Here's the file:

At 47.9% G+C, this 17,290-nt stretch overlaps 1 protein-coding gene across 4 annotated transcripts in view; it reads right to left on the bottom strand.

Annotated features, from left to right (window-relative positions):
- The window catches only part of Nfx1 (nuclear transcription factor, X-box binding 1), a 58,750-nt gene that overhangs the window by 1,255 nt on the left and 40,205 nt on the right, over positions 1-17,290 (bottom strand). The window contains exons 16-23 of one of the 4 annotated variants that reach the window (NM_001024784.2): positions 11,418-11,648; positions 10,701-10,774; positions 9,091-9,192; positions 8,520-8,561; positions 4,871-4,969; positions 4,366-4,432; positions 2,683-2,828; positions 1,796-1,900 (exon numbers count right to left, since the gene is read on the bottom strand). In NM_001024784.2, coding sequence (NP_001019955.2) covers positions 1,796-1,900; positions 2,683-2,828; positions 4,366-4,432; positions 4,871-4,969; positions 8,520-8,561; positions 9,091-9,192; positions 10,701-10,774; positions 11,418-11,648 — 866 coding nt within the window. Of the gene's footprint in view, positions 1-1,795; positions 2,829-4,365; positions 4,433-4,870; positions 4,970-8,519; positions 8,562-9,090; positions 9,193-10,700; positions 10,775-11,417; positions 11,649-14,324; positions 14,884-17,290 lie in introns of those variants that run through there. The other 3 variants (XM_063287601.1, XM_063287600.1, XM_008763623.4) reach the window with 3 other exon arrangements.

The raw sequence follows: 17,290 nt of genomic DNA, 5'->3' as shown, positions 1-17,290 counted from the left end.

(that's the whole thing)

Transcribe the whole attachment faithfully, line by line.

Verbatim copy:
At 47.9% G+C, this 17,290-nt stretch overlaps 1 protein-coding gene across 4 annotated transcripts in view; it reads right to left on the bottom strand.

Annotated features, from left to right (window-relative positions):
- The window catches only part of Nfx1 (nuclear transcription factor, X-box binding 1), a 58,750-nt gene that overhangs the window by 1,255 nt on the left and 40,205 nt on the right, over positions 1-17,290 (bottom strand). The window contains exons 16-23 of one of the 4 annotated variants that reach the window (NM_001024784.2): positions 11,418-11,648; positions 10,701-10,774; positions 9,091-9,192; positions 8,520-8,561; positions 4,871-4,969; positions 4,366-4,432; positions 2,683-2,828; positions 1,796-1,900 (exon numbers count right to left, since the gene is read on the bottom strand). In NM_001024784.2, coding sequence (NP_001019955.2) covers positions 1,796-1,900; positions 2,683-2,828; positions 4,366-4,432; positions 4,871-4,969; positions 8,520-8,561; positions 9,091-9,192; positions 10,701-10,774; positions 11,418-11,648 — 866 coding nt within the window. Of the gene's footprint in view, positions 1-1,795; positions 2,829-4,365; positions 4,433-4,870; positions 4,970-8,519; positions 8,562-9,090; positions 9,193-10,700; positions 10,775-11,417; positions 11,649-14,324; positions 14,884-17,290 lie in introns of those variants that run through there. The other 3 variants (XM_063287601.1, XM_063287600.1, XM_008763623.4) reach the window with 3 other exon arrangements.

The raw sequence follows: 17,290 nt of genomic DNA, 5'->3' as shown, positions 1-17,290 counted from the left end.